Insofar as described, the operation of the illustrated circuit is as follows: the application of a video signal, illustrated by waveform 40 of FIG. 2a, results in the voltage applied to the positive terminal of comparator 16, exceeding the reference (e1 of FIG. 2a) applied to the negative input terminal of comparator 16. At this point, the comparator output signal at the output terminal of comparator 16, which is held at a voltage close to +V by means of resistor 18 and forward-biased diode 20 and resistor 22 coupled from the output terminal of comparator 16 and a source of voltage +V, changes its output signal level to develop a constant amplitude pulse of a voltage value close to +V, as illustrated by time t1 - t4 of waveform 42 in FIG. 2c. In the event that the video signal input to comparator 16 changes substantially in amplitude, as illustrated by waveform 41 of FIG. 2b, without a corresponding change in reference threshold e1, the output of comparator 16 narrows in width, as illustrated by time t2 - t3 of waveform 43 in FIG. 2c; because the selected reference e1 now causes the comparator 16 output signal to change its output level at a proportionally narrower portion of the defined rise time of the synchronizing component of the composite video signal. This change in duration of the regenerated sync pulse affects the timing of synchronization and, as previously stated, is undesirable when attempting genlock and/or special effects operations. Diode 20, resistor 22 and capacitor 24, in the form of a pulse width detector which provides an average D.C. value coupled in a feedback path from the output terminal of comparator 16 to the positive input terminal of amplifier 30, will substantially eliminate this source of timing error.
The D.C. value established across capacitor 24 is applied to the positive input terminal of amplifier 30 where it is combined with the output reference potential from amplifier 30, as established by the voltage divider 26, 28, to establish a new reference output potential from amplifier 30. The new reference potential value at the output terminal of amplifier 30 is coupled by means of filter network 32, 34, which serves to further stabilize the reference output signal at the input of comparator 16 during each television line, to the negative input of comparator 16 so as to correct the sampling point on the incoming waveform (41 of FIG. 2b), as illustrated by new threshold level e2 of FIG. 2b, so as to maintain the desired pulse width output (t1 - t4 of waveform 42 of FIG. 2c) from comparator 16. The signal, now of constant amplitude and constant width, appearing at the output terminal of comparator 16, is coupled to an output terminal identified as SYNC OUTPUT and represents the desired regenerated sync signal.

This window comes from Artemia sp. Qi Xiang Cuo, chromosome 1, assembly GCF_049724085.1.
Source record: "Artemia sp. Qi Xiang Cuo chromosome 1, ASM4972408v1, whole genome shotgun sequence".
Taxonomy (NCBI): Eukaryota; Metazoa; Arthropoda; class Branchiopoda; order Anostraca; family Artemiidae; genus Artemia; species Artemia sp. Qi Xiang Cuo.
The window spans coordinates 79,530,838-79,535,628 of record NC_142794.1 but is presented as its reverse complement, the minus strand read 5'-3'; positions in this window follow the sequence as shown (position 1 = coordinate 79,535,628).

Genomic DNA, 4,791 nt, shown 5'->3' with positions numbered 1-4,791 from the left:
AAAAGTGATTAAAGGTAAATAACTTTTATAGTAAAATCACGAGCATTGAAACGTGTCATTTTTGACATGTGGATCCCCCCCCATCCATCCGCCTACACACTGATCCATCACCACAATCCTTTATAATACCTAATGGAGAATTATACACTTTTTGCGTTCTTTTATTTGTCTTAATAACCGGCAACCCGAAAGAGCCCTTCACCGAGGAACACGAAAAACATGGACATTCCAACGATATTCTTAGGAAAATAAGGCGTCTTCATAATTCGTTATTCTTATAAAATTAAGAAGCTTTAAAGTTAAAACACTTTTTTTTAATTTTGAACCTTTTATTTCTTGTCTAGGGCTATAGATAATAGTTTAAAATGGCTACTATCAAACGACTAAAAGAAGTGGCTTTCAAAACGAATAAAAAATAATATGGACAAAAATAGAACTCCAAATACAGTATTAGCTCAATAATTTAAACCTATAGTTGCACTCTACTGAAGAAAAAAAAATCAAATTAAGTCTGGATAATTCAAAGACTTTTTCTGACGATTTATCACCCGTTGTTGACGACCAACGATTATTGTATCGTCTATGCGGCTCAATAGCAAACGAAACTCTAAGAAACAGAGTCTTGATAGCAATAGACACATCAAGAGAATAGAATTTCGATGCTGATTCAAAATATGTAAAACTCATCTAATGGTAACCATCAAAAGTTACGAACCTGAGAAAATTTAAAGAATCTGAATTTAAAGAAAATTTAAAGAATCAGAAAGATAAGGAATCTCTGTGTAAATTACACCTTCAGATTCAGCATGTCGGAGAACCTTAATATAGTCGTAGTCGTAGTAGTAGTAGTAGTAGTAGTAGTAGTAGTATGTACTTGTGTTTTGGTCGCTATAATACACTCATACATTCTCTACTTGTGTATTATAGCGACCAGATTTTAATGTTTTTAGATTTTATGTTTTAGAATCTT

Diode 20 provides a low forward impedance charging path into capacitor 24 for positive going portions of the output signal from comparator 16. Diode 20 also provides a highly isolated discharge path, primarily resistor 22, for capacitor 24. Capacitor 24 is made large to achieve a time constant which insures that the charging time constant of the detector circuit is consistent with the frequency range of the applied sync signals to insure an effective pulse width detection; therefore, it is understood that the detector circuit operates as a pulse width detector and not as a peak detector, the latter of which would not provide operation in accordance with the invention. In addition, the highly isolated discharge path provided by diode 20 helps to maintain a higher average D.C. voltage level across capacitor 24 which lessens the gain requirements of amplifier 30.
The following component designations and values have been employed in a sync regenerator embodying the invention:
______________________________________Comparator 16 National LM219Amplifier 30 Motorola 3503Diode 12, 20 1N914Resistor 10 47.5 KilohmsResistor 14 5110 ohmsResistor 18 2940 ohmsResistor 22 88.7 KilohmsResistor 26 3240 ohmsResistor 28 9090 ohmsResistor 36 20 KilohmsResistor 32 1 KilohmCapacitor 24 22 μfdCapacitor 34 .1 μfdVoltage +V 10 volts______________________________________
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|U.S. Classification||348/532, 327/98, 348/E05.017|
|International Classification||H04N5/06, H04N5/04, H04N5/08|